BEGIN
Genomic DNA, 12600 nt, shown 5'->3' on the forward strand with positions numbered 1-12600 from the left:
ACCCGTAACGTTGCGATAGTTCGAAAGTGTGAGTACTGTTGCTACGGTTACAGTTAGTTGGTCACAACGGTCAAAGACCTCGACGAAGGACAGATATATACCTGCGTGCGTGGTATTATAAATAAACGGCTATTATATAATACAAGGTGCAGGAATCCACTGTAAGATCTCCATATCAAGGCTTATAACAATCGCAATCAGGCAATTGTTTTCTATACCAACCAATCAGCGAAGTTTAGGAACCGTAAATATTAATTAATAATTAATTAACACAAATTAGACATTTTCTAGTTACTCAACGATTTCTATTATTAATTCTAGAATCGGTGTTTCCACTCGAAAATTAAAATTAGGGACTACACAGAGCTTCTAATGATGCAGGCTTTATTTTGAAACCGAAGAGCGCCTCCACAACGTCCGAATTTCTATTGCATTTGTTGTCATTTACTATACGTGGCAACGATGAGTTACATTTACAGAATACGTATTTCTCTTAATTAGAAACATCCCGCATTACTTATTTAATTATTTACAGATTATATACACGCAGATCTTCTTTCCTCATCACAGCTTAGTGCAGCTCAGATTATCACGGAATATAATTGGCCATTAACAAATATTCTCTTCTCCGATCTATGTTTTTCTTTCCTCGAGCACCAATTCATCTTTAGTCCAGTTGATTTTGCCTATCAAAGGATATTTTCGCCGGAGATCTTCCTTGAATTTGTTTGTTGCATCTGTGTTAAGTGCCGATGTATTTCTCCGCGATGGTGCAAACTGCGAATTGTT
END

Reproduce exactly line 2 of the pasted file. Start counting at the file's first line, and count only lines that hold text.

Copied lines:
ACCCGTAACGTTGCGATAGTTCGAAAGTGTGAGTACTGTTGCTACGGTTACAGTTAGTTGGTCACAACGGTCAAAGACCTCGACGAAGGACAGATATATACCTGCGTGCGTGGTATTATAAATAAACGGCTATTATATAATACAAGGTGCAGGAATCCACTGTAAGATCTCCATATCAAGGCTTATAACAATCGCAATCAGGCAATTGTTTTCTATACCAACCAATCAGCGAAGTTTAGGAACCGTAAATATTAATTAATAATTAATTAACACAAATTAGACATTTTCTAGTTACTCAACGATTTCTATTATTAATTCTAGAATCGGTGTTTCCACTCGAAAATTAAAATTAGGGACTACACAGAGCTTCTAATGATGCAGGCTTTATTTTGAAACCGAAGAGCGCCTCCACAACGTCCGAATTTCTATTGCATTTGTTGTCATTTACTATACGTGGCAACGATGAGTTACATTTACAGAATACGTATTTCTCTTAATTAGAAACATCCCGCATTACTTATTTAATTATTTACAGATTATATACACGCAGATCTTCTTTCCTCATCACAGCTTAGTGCAGCTCAGATTATCACGGAATATAATTGGCCATTAACAAATATTCTCTTCTCCGATCTATGTTTTTCTTTCCTCGAGCACCAATTCATCTTTAGTCCAGTTGATTTTGCCTATCAAAGGATATTTTCGCCGGAGATCTTCCTTGAATTTGTTTGTTGCATCTGTGTTAAGTGCCGATGTATTTCTCCGCGATGGTGCAAACTGCGAATTGTT